She describes him as “someone who’s always excited to co-manage my shows and an endless source of encouragement.”
Did you have formal training in singing?
“My formal training was the countless hours of singing in the shower.”
Tell us about your Indian classical music background.
“I started learning veenai (traditional Indian stringed instrument) under Shri Lalithalaya, with my coach Prakash Nambiar about 12 years ago.
“He was the best teacher anyone could ask for, and the veenai is such a beautiful instrument, that I knew I would have a lifelong bond with it.
“I graduated with a distinction in both my junior and teaching exams, performed in many cultural shows with Shri Lalithalaya, and joined in teaching veenai with Master Prakash, before I moved to Malacca for my housemanship.
“[When I return to] Kajang, I plan to continue teaching veenai again.
Did you want to be a doctor who sings, or a singer who treats people?
“I am a doctor who wants to, one day, treat people with my singing and my music. I never want to separate both.
“I am a doctor, and a singer, and in both ways I’m able to treat those who are in need of it. Music heals, and I can’t wait to implement that into patient care and medicine someday soon.”
Music and medicine demand 100% commitment. How do you balance things out?
“I won’t lie, sometimes it does get tough to balance the best of both worlds. Being a doctor can be really demanding both physically and mentally, and sometimes it can be tiring to focus on two things at once.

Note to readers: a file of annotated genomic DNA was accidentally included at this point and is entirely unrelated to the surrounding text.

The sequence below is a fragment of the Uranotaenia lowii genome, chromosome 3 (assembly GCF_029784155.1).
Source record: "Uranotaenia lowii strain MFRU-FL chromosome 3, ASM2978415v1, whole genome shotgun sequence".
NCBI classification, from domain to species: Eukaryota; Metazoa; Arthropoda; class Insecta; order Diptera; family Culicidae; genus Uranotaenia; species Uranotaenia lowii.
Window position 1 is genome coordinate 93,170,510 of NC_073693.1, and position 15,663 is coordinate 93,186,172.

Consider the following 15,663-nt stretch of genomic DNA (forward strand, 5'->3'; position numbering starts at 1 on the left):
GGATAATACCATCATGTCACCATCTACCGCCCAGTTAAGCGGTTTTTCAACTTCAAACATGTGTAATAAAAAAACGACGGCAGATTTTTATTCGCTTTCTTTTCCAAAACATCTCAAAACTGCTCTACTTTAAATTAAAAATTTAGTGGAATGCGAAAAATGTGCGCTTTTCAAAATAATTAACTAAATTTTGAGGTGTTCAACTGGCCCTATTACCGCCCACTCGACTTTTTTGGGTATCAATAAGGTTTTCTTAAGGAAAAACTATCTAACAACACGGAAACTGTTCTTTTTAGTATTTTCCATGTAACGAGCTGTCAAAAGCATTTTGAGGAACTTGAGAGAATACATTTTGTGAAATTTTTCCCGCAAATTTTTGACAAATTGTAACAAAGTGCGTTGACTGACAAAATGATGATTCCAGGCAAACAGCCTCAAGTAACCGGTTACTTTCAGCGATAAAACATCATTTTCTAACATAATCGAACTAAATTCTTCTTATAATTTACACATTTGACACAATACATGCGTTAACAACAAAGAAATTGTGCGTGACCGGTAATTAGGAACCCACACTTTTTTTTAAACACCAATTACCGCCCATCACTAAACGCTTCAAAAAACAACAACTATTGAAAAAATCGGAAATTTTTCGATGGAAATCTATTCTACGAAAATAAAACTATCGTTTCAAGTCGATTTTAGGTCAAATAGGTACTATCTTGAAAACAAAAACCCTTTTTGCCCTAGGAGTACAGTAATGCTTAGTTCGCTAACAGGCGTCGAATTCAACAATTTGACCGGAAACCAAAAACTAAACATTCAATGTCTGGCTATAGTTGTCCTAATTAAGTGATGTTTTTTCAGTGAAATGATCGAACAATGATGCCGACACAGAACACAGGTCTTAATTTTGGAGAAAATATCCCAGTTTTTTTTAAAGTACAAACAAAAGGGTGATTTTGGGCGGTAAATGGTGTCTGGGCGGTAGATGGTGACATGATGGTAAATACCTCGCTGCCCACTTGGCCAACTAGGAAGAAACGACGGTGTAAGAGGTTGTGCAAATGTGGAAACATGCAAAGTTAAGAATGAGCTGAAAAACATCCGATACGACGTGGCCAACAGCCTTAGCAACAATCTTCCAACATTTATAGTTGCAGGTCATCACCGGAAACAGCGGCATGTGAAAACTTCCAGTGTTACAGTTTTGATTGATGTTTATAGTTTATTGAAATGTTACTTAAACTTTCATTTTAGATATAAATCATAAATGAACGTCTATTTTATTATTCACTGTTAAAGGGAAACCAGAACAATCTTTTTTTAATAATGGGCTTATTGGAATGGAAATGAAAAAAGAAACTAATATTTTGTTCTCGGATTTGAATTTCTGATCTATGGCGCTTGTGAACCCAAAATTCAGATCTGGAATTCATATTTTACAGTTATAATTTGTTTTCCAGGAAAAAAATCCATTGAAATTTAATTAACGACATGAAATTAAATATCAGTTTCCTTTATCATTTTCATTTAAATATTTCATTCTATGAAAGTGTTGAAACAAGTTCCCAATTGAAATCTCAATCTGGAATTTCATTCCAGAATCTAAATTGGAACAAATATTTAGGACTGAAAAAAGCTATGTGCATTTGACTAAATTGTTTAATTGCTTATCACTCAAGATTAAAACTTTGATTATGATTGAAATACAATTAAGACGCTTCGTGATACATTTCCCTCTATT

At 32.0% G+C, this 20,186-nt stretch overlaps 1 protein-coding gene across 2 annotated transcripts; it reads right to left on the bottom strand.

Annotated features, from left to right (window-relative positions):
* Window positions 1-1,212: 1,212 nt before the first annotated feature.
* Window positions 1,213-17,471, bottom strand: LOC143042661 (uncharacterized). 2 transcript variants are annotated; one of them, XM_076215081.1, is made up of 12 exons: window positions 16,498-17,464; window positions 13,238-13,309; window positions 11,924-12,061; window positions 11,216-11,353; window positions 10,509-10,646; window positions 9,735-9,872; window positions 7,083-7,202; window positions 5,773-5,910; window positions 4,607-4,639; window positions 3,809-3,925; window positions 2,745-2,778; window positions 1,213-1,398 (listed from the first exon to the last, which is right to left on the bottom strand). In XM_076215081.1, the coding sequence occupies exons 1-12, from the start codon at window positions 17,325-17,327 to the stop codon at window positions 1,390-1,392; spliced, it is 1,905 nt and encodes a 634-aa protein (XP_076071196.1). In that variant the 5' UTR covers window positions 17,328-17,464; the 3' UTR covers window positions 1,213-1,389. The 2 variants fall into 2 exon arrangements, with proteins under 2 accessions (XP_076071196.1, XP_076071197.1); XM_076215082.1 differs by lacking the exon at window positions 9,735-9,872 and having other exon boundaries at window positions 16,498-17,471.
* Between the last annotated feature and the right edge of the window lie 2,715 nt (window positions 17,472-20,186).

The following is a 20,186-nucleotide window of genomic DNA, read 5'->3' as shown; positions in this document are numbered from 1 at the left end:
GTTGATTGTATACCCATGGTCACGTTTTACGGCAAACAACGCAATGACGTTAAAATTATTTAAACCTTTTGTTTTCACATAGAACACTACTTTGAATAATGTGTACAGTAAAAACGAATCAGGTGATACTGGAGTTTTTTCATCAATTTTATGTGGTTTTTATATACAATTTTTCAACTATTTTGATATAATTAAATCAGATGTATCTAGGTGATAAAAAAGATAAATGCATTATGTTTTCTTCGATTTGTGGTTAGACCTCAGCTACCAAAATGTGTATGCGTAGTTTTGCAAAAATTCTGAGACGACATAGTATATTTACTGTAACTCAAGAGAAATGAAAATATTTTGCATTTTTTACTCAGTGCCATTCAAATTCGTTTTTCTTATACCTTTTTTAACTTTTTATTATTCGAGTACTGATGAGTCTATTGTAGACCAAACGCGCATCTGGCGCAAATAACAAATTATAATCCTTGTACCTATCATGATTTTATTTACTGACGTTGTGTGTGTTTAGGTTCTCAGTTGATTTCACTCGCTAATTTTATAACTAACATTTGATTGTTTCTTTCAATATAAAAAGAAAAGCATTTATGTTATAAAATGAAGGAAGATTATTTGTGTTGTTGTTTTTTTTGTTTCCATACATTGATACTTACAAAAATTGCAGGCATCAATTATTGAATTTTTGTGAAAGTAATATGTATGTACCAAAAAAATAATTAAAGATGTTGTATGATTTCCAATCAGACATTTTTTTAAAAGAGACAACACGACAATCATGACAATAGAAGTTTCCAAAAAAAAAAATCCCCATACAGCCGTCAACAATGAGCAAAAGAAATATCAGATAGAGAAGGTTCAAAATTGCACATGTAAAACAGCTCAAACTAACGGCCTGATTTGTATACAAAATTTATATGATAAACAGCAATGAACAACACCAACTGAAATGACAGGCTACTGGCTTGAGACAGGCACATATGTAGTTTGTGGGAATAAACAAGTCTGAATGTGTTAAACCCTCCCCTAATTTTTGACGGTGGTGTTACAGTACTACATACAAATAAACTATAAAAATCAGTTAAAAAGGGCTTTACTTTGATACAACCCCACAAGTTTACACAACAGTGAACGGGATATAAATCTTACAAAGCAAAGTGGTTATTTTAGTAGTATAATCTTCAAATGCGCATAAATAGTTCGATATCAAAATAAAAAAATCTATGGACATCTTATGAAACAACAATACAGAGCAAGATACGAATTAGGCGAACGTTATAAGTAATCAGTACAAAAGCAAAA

“But at the end of the day, I’m reminded of how much I love both music and medicine, and subconsciously it all falls into place. I wish I could give better advice on balancing careers, but I’m human and still learning too.”
How did you feel when you were bestowed the VIMA award for Best Newcomer?
“I was ecstatic! Never in a million years did I think I would make it up there, among all the big names!
“I’ve always struggled with my self confidence and insecurities, and winning the VIMA award really gave me the boost I’ve always needed in the music industry.
“I’m so happy my first single, Heart of Steel managed to get the recognition it did, because I truly wanted it to reach to more people, as I wrote it with the intention to spread self love and awareness.”
As a young person, what advice would you give another person on career choices?
“Choose what you love. Choose what you see yourself doing 100 years from today. Choose a career that makes you happy, and work from there.
“From then on, never stop working and striving, and build yourself an empire! The sky’s the limit and it’s not wrong to dream as many dreams as you want.
“People will always have things to say, they will always try to choose for you. There will be countless people trying to knock you off your pedestal, but never stop fighting for what you love –in this case, your career.